Politics of Mental Illness

Have you considered using the Family Medical Leave Act (FMLA) to help your mental health recovery? Many people with mental illnesses are employed, but working with a mental illness can be challenging. Stress can cause symptoms to break through, and there may be times when you need time off. Would your supervisor be supportive? Could you apply for benefits under the FMLA to help your mental illness recovery?
Working while on disability should not be penalized. I used to work in a restaurant for $8.25 an hour for 20 hours a week. I reported this income to Social Security, and my Supplemental Security Income (SSI) benefits were terminated. Not only that, but the government told me they overpaid me and I had to pay the money back--all at once. This is not right. Working while on disability should not be penalized.
There are three myths about hospitalization that keep people from seeking mental illness treatment when they need it most (Facts About Psychiatric Hospitalization). When I first started having symptoms, I believed all three myths. They kept me from seeking psychiatric treatment for about two years. Ironically, if I'd sought treatment when I first started having symptoms, I might have avoided the first hospitalization. Here are the three myths about hospitalization that keep people from seeking mental illness treatment.
It's clear we need a sensible drug policy in the United States. My generation grew up with a government policy of 100 percent abstinence from illegal substances. We became the most drug-addicted generation in history. When you explore the racist history behind our current drug policy and read what the science really says about illegal drugs, it can easily lead to one conclusion: We need a sensible drug policy in the United States.
There are many myths about involuntary treatment for mental illness (The Realities of Involuntary Treatment). Involuntary treatment is extremely controversial, and that's an understatement along the lines of saying, "The Arctic is kind of chilly." Part of the reason it's so controversial is because we rarely do it for other illnesses. We prefer to let people "die with their rights." While I'm hesitant to recommend involuntary treatment become standard operating procedure, I can discuss three myths about involuntary treatment.
It's time to reform the mental healthcare system. It's been time for years. While the George W. Bush and Barack Obama administrations made great strides, all that progress could be lost under the new administration (Mental Health Care [In A Perfect World]). Already, Congress voted to reinstate pre-existing conditions (which prior to the Affordable Care Act many insurance agencies used to refuse to cover an individual with mental illness or refuse to cover mental healthcare). Congress also voted to prevent Medicare from negotiating with drug companies to lower prices. And legislation that would have lowered drug prices was shot down--you may have seen the meme naming which politician voted against it and how much money they've received from pharmaceutical companies. President-elect Donald Trump needs to take action and reform the mental healthcare system.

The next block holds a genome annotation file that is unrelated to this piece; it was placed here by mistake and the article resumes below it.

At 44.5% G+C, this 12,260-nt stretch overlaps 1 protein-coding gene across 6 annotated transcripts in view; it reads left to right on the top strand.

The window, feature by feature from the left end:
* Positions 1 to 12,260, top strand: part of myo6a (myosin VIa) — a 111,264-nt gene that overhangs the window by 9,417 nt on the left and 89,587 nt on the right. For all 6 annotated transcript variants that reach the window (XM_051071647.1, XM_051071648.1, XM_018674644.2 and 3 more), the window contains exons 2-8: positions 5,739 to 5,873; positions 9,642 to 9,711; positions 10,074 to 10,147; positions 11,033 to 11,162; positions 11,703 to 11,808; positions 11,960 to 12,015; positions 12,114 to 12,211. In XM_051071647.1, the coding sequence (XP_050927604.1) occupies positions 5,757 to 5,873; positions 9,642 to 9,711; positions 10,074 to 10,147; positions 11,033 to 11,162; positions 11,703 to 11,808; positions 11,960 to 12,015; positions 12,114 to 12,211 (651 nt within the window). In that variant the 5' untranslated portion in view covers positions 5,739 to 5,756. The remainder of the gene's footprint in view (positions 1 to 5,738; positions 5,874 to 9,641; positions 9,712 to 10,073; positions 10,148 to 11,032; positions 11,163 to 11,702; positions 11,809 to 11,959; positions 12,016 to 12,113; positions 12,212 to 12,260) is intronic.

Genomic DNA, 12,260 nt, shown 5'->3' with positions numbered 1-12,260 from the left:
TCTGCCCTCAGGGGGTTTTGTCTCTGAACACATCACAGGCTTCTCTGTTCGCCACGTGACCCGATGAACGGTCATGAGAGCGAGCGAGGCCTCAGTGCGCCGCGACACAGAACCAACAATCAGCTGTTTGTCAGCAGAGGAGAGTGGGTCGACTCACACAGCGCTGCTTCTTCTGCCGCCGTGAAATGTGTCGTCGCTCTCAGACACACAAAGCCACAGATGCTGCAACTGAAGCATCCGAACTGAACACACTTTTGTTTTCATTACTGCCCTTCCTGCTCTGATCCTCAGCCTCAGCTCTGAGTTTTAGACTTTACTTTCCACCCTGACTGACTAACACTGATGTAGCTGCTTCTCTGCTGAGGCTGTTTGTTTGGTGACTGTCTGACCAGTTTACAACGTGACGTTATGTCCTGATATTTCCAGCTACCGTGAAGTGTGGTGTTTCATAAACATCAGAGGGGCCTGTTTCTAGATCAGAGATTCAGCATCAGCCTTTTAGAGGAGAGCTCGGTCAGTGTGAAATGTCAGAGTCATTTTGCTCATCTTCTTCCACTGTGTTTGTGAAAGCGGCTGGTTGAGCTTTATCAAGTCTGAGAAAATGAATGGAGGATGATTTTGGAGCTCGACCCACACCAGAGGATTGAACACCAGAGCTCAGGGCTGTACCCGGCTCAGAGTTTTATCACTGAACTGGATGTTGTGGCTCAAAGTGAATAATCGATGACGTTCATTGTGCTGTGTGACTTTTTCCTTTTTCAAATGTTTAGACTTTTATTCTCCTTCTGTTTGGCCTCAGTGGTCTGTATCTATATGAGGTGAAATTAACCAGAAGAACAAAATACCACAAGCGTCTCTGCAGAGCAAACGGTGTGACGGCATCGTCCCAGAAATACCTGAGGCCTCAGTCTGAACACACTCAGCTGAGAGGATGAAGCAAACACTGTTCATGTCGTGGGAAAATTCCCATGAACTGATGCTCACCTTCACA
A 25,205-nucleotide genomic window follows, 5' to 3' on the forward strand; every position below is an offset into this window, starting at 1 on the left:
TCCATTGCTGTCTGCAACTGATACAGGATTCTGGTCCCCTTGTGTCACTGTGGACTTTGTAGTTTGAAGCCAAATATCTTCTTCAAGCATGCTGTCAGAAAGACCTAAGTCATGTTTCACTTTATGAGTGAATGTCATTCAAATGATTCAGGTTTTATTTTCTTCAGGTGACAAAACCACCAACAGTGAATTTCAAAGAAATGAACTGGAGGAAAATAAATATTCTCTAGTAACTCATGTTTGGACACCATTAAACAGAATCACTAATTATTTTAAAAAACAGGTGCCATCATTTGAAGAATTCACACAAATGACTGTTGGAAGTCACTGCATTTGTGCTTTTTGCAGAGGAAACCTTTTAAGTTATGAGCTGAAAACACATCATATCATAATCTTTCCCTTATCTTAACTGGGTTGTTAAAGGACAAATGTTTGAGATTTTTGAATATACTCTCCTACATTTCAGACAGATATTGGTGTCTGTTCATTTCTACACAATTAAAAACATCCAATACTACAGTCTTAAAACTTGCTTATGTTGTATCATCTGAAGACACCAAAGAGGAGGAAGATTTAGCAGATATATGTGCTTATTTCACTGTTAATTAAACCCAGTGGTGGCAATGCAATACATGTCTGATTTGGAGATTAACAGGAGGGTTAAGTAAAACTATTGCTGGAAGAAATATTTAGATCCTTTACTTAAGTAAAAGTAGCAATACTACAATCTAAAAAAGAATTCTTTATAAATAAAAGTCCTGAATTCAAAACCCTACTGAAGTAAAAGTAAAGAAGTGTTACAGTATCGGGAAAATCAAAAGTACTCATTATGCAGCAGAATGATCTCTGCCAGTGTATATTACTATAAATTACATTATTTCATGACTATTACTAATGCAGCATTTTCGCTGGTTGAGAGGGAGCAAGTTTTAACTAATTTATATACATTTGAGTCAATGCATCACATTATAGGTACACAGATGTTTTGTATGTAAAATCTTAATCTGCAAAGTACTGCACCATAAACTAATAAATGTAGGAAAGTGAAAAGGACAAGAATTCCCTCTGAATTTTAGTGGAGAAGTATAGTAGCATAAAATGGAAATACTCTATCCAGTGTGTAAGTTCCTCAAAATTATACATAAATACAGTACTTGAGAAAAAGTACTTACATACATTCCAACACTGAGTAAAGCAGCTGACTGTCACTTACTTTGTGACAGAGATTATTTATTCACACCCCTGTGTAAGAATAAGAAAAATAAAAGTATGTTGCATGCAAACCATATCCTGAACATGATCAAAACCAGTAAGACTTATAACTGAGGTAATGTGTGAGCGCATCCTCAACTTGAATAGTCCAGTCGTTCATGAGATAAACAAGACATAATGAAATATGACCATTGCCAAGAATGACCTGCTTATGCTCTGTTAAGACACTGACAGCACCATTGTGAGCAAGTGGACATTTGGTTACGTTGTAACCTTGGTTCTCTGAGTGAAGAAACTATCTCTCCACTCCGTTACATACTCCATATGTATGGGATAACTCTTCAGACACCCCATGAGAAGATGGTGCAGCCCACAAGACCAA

Because of my youth, I wonder whether mental health screenings should be done in schools. Much of my childhood was spent being shuttled from doctor to doctor in an effort to figure out what was wrong with me (Why Can Mental Illness Be So Hard to Diagnose?). Everyone agreed there was some kind of mental health condition, but no one could decide on a treatment. So most of my childhood was spent depressed with occasional bouts of psychosis. This led me to ask, "Should mental health screenings be done in schools, just as vision and scoliosis screenings are?"
There are many mental health issues that come up thanks to Donald Trump. The past week has been cruel to me. I've been called everything from a snowflake to a crybaby to (my favorite) Satanic because I don't support Donald Trump - or Hillary Clinton, for that matter  (Don't Stigmatize Emotional Reactions to the US Election). I've been told to get out of America even though I'm a veteran, part Native American, and the descendant of a Revolutionary War veteran. Both the winners and losers in this election have displayed the worst in terms of their conduct. But my concerns about Trump boil down to a five-year-old girl: my niece, Addie. This is what I want my niece to know about mental health issues and Donald Trump.
The government can help people with mental health issues. I am on Social Security Disability Insurance (SSDI) and Supplemental Security Income (SSI) and run a small freelance writing business (How To Get Disability Benefits For Mental Illness). Until recently, I could not get insurance because of my schizophrenia being a pre-existing condition, which forced me to stay on disability so I could get Medicare and Medicaid so I wouldn't be wiped out again if I were hospitalized. This meant I had to watch my income. So I have plenty of ideas about how the government can help people with mental health issues.
A recent incident made me think about if force should be used against a person with mental illness. I recently was notified of an incident in which a prisoner with mental illness attempted to end her life after extended solitary confinement. Although she was unconscious when the cell force team entered, she is facing charges for "resisting." Absurdity of the charge aside, it raises a valid question: should force be used against someone with mental illness?